Facing the Holidays after the Death of a Dear One - Counseling & Therapy Services - The Juniper Center

By Don Rossoff, ALMFT, Certified Grief Counseling Specialist


For most, holidays are synonymous with family. Celebrating In the presence of family most often brings joy and instills meaning. But in the aftermath of the death of one of the family members, there is a conspicuously empty chair at the table and a hollow void in the hearts of those who sit around it. The grief that each one carries into the room is like a suitcase full of boulders that weigh down the heart and dampen joy.


Some deal with the loss by not mentioning it or the loved one.

That is one way to cope, but it leaves one still carrying the painful burden of sorrow. In my experience, it is better to name the loss and acknowledge both the absence of the dear one and their enduring presence.


By naming the loss and honoring the memory of the one no longer physically there, family members can unpack much of that baggage and proceed to feel less burdened. This is best done towards the beginning of the celebration – either around the dinner table or sitting in a circle in the living room.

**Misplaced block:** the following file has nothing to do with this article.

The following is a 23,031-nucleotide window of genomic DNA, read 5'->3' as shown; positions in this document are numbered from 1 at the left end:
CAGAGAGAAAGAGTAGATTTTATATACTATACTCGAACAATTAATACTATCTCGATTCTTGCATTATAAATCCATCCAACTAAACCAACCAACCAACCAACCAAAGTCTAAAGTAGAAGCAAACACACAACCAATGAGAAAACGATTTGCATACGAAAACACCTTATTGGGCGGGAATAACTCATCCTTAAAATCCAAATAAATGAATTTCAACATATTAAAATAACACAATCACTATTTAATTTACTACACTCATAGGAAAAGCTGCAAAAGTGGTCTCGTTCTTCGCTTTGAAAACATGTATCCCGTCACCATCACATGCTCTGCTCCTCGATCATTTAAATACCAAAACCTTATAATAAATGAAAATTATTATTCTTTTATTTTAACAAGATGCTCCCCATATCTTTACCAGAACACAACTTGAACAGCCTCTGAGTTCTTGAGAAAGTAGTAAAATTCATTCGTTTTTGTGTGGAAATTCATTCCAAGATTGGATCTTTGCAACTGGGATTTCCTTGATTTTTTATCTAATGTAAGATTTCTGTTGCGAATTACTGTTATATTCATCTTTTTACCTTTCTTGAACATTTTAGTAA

Ways in which the family might honor the memory of the loved one include:

  • Lighting a candle at the beginning of the meal to symbolize the continuing presence of the loved one in each family member’s heart.
  • Addressing the empty chair, family members can express gratitude to the loved one who used to sit there.
  • Sharing memories of something the loved one had said or done or her/his way of being which they particularly cherish.

There will be tears. (Tears are unfiltered emotions.)  Most likely, there will also be laughter. Neither should be judged, and both should be honored.

This will vary depending on several factors, including how recent the death was. The first holiday after the loss will be very difficult. The second will also be difficult, but not as much as the first. This is one of the ways which enable family members, in the words of David Kessler, not to “move on” but to “move forward.”


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